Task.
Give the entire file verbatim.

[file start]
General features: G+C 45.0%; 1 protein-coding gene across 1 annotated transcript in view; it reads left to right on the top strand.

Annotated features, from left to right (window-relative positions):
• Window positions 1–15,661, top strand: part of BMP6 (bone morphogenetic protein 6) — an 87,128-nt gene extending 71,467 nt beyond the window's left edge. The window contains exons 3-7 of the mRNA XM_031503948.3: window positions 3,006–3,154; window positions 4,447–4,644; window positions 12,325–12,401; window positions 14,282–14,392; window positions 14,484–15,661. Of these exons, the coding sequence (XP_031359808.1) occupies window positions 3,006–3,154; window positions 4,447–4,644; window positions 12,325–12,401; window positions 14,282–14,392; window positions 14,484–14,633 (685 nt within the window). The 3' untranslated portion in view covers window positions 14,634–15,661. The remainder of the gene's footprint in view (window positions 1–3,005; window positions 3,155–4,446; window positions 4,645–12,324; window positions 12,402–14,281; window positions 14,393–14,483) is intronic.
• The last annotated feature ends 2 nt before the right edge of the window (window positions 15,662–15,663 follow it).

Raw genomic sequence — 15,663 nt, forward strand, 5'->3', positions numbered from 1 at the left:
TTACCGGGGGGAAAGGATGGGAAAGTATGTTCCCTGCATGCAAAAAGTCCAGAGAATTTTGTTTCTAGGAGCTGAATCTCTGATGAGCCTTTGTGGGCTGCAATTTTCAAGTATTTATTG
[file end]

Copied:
General features: G+C 45.0%; 1 protein-coding gene across 1 annotated transcript in view; it reads left to right on the top strand.

Annotated features, from left to right (window-relative positions):
• Window positions 1–15,661, top strand: part of BMP6 (bone morphogenetic protein 6) — an 87,128-nt gene extending 71,467 nt beyond the window's left edge. The window contains exons 3-7 of the mRNA XM_031503948.3: window positions 3,006–3,154; window positions 4,447–4,644; window positions 12,325–12,401; window positions 14,282–14,392; window positions 14,484–15,661. Of these exons, the coding sequence (XP_031359808.1) occupies window positions 3,006–3,154; window positions 4,447–4,644; window positions 12,325–12,401; window positions 14,282–14,392; window positions 14,484–14,633 (685 nt within the window). The 3' untranslated portion in view covers window positions 14,634–15,661. The remainder of the gene's footprint in view (window positions 1–3,005; window positions 3,155–4,446; window positions 4,645–12,324; window positions 12,402–14,281; window positions 14,393–14,483) is intronic.
• The last annotated feature ends 2 nt before the right edge of the window (window positions 15,662–15,663 follow it).

Raw genomic sequence — 15,663 nt, forward strand, 5'->3', positions numbered from 1 at the left:
TTACCGGGGGGAAAGGATGGGAAAGTATGTTCCCTGCATGCAAAAAGTCCAGAGAATTTTGTTTCTAGGAGCTGAATCTCTGATGAGCCTTTGTGGGCTGCAATTTTCAAGTATTTATTG